The invention shown in
The removable portion or portions of the midsole insert 145 can include all or part of the heel lift of the rounded shoe sole 28, or all or part of the heel lift 38 can be incorporated into the bottom sole 149 permanently, either using bottom sole material, midsole material or other suitable material. Heel lift 38 is typically formed from cushioning material such as the midsole materials described herein and may be integrated with the upper midsole 147 or midsole 148 or any portion thereof, including the removable midsole insert 145.
The removable portion of the midsole insert 145 can extend the entire length of the shoe sole 28, as shown in
The midsole insert 145, as well as other midsole portions of the shoe sole 28 such as the midsole 148 and the upper midsole 147, can be fabricated from any suitable material such as elastomeric foam materials. Examples of current art for elastomeric foam materials include polyether urethane, polyester urethane, polyurethane foams, ethylene vinyl acetate, ethylene vinyl acetate/polyethylene copolymer, polyester elastomers such as Hytrel™, fluoroelastomers, chlorinated polyethylene, chlorosulfonated polyethylene, acrylonitrile rubber, ethylene vinyl acetate/polypropylene copolymers, polyethylene, polypropylene, neoprene, natural rubber, Dacron™ polyester, polyvinyl chloride, thermoplastic rubbers, nitrile rubber, butyl rubber, sulfide rubber, polyvinyl acetate, methyl rubber, buna N, buna S, polystyrene, ethylene propylene polymers, polybutadiene, butadiene styrene rubber, and silicone rubbers. The most preferred elastomeric foam materials in the current art of shoe sole midsole materials are polyurethanes, ethylene vinyl acetate, ethylene vinyl acetate/polyethylene copolymers, ethylene vinyl acetate/polypropylene copolymers, neoprene, and polyester elastomers. Suitable materials are selected on the basis of durability, flexibility, and resiliency for cushioning the foot among other properties.
As shown in
In one embodiment, the
One of the advantages provided by the removable midsole insert 145 of the present invention is that it allows replacement of foamed plastic portions of the midsole which degrade quickly with wear, losing their designed level of resilience, with new midsole material as necessary over the life of the shoe to, thereby, maintain substantially optimal shock absorption and energy return characteristics of the rounded shoe sole 28. The removable midsole insert 145 can also be transferred from one pair of shoes composed generally of shoe uppers and bottom sole like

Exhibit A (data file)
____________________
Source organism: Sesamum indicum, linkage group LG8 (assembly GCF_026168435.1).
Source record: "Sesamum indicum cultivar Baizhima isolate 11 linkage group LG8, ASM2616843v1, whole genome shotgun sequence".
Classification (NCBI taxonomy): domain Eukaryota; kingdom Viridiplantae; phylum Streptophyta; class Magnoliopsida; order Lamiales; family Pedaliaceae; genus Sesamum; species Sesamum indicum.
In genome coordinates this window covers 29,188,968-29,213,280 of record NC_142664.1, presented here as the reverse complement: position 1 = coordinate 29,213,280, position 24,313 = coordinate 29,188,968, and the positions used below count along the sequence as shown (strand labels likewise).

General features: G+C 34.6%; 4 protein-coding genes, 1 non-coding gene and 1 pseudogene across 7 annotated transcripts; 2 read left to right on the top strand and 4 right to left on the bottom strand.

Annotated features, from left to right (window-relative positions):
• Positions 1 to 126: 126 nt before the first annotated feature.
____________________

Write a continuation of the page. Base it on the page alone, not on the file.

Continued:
Such removable midsole inserts 145 can be made to include density or firmness variations like those shown in
Such replacement removable midsole inserts 145 can be made to include thickness variations, including those shown in
Replacement removable midsole inserts 145 may be held in position at least in part by enveloping sides of the shoe upper 21 and/or bottom sole 149. Alternatively, a portion of the midsole material may be fixed in the shoe sole 28 and extend up the sides to provide support for holding removable midsole inserts 145 in place. If the associated rounded shoe sole 28 has one or more of the abbreviated sides shown in
The removable midsole insert 145 has a lower surface interface 8 with the upper surface of the bottom sole 166. The interface 8 would typically remain unglued, to facilitate repeated removal of the midsole inserts 145, or could be affixed by a weak glue, like that used with self-stick removable paper notes, that does not permanently fix the position of the midsole insert 145 in place.
The interface 8 can also be bounded by non-slip or controlled slippage surfaces. The two surfaces which form the interface 8 can have interlocking complementary geometry as shown, for example, in
The removable midsole insert 145 of the present invention may be inserted and removed in the same manner as conventional removable insoles or conventional midsoles, that is, generally in the same manner as the wearer inserts his foot 27 into the shoe. Insertion of the removable midsole insert 145 may, in some cases, requiring loosening of the shoelaces or other mechanisms for securing the shoe to a wearer's foot 27. For example, the midsole insert 145 may be inserted into the interior cavity of the shoe upper and affixed to or abutted against, the top side of the shoe sole. In a particularly preferred embodiment, a bottom sole 149 is first inserted into the interior cavity of the shoe upper 21 as indicated by the arrow in